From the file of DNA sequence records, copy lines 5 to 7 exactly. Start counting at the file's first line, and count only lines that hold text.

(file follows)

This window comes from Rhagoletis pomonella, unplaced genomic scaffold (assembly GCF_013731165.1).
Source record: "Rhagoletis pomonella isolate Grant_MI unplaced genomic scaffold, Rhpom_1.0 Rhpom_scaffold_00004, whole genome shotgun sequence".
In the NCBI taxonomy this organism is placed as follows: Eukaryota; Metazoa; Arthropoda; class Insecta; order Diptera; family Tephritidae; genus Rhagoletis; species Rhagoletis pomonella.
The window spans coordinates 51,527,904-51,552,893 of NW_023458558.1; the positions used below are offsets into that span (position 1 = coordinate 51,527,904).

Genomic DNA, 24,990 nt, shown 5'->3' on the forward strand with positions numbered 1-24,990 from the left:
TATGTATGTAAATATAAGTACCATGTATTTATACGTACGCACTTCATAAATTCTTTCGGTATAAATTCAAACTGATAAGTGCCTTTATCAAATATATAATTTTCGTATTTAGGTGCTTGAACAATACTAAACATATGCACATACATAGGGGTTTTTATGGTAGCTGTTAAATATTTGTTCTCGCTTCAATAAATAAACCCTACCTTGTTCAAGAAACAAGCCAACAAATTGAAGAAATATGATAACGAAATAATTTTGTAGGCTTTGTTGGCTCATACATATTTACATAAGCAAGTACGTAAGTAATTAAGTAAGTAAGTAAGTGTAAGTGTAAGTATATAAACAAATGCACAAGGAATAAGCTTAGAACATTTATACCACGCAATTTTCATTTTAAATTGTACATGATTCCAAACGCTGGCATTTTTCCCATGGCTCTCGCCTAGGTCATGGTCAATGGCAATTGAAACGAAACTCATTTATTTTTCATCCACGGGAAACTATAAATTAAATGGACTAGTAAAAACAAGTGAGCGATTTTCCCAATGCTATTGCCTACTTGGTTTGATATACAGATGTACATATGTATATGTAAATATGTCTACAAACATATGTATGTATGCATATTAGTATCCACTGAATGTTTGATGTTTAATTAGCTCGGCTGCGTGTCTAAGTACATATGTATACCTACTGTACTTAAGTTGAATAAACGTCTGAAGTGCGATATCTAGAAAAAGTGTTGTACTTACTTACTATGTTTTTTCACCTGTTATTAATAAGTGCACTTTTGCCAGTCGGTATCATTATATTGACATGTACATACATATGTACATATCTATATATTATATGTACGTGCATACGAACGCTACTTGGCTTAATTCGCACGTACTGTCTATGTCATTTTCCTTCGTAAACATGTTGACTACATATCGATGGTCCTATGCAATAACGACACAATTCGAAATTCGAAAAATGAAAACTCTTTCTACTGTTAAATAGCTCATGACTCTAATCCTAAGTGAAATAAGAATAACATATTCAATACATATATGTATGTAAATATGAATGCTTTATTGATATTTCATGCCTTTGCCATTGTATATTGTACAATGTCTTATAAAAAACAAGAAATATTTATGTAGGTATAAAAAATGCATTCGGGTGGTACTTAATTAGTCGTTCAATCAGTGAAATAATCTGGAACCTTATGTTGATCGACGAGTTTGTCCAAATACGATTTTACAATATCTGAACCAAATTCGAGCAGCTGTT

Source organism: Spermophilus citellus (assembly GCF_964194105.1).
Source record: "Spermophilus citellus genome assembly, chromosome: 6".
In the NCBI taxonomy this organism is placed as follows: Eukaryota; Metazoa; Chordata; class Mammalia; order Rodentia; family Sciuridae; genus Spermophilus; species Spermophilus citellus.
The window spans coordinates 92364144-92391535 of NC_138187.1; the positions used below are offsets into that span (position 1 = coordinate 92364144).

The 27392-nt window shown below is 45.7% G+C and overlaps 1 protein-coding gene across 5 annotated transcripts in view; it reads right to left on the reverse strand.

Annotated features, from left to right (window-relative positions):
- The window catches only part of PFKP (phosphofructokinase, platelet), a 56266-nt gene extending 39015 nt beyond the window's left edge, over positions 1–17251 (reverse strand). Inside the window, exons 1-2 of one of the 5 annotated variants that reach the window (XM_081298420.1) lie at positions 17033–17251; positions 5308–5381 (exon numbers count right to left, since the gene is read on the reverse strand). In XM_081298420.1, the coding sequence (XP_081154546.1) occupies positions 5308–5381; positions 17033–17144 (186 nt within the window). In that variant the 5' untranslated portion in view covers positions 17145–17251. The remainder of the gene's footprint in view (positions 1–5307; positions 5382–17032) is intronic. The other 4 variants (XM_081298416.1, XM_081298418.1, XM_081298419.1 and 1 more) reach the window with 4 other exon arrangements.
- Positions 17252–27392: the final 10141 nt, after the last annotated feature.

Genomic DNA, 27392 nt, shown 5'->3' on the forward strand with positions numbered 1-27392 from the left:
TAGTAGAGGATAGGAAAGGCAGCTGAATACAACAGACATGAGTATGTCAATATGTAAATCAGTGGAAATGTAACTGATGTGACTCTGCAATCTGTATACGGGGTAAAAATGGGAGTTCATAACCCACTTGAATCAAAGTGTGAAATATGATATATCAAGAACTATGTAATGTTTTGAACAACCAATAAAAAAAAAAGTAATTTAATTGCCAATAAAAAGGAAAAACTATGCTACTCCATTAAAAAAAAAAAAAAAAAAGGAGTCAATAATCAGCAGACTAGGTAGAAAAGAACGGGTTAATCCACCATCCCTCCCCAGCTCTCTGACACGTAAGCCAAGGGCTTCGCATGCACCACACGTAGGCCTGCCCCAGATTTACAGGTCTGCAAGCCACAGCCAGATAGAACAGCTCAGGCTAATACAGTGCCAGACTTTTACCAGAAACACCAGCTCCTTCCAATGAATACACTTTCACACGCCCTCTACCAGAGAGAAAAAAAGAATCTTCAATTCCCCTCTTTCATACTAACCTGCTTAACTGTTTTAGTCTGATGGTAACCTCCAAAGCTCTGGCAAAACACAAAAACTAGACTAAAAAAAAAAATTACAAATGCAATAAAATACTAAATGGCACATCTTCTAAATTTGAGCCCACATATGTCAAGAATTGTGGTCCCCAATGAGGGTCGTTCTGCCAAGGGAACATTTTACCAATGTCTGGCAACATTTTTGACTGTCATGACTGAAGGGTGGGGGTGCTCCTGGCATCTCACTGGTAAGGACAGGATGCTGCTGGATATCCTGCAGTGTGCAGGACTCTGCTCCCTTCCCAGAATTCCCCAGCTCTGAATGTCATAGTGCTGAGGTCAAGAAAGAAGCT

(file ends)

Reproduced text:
Genomic DNA, 24,990 nt, shown 5'->3' on the forward strand with positions numbered 1-24,990 from the left:
TATGTATGTAAATATAAGTACCATGTATTTATACGTACGCACTTCATAAATTCTTTCGGTATAAATTCAAACTGATAAGTGCCTTTATCAAATATATAATTTTCGTATTTAGGTGCTTGAACAATACTAAACATATGCACATACATAGGGGTTTTTATGGTAGCTGTTAAATATTTGTTCTCGCTTCAATAAATAAACCCTACCTTGTTCAAGAAACAAGCCAACAAATTGAAGAAATATGATAACGAAATAATTTTGTAGGCTTTGTTGGCTCATACATATTTACATAAGCAAGTACGTAAGTAATTAAGTAAGTAAGTAAGTGTAAGTGTAAGTATATAAACAAATGCACAAGGAATAAGCTTAGAACATTTATACCACGCAATTTTCATTTTAAATTGTACATGATTCCAAACGCTGGCATTTTTCCCATGGCTCTCGCCTAGGTCATGGTCAATGGCAATTGAAACGAAACTCATTTATTTTTCATCCACGGGAAACTATAAATTAAATGGACTAGTAAAAACAAGTGAGCGATTTTCCCAATGCTATTGCCTACTTGGTTTGATATACAGATGTACATATGTATATGTAAATATGTCTACAAACATATGTATGTATGCATATTAGTATCCACTGAATGTTTGATGTTTAATTAGCTCGGCTGCGTGTCTAAGTACATATGTATACCTACTGTACTTAAGTTGAATAAACGTCTGAAGTGCGATATCTAGAAAAAGTGTTGTACTTACTTACTATGTTTTTTCACCTGTTATTAATAAGTGCACTTTTGCCAGTCGGTATCATTATATTGACATGTACATACATATGTACATATCTATATATTATATGTACGTGCATACGAACGCTACTTGGCTTAATTCGCACGTACTGTCTATGTCATTTTCCTTCGTAAACATGTTGACTACATATCGATGGTCCTATGCAATAACGACACAATTCGAAATTCGAAAAATGAAAACTCTTTCTACTGTTAAATAGCTCATGACTCTAATCCTAAGTGAAATAAGAATAACATATTCAATACATATATGTATGTAAATATGAATGCTTTATTGATATTTCATGCCTTTGCCATTGTATATTGTACAATGTCTTATAAAAAACAAGAAATATTTATGTAGGTATAAAAAATGCATTCGGGTGGTACTTAATTAGTCGTTCAATCAGTGAAATAATCTGGAACCTTATGTTGATCGACGAGTTTGTCCAAATACGATTTTACAATATCTGAACCAAATTCGAGCAGCTGTT

Source organism: Spermophilus citellus (assembly GCF_964194105.1).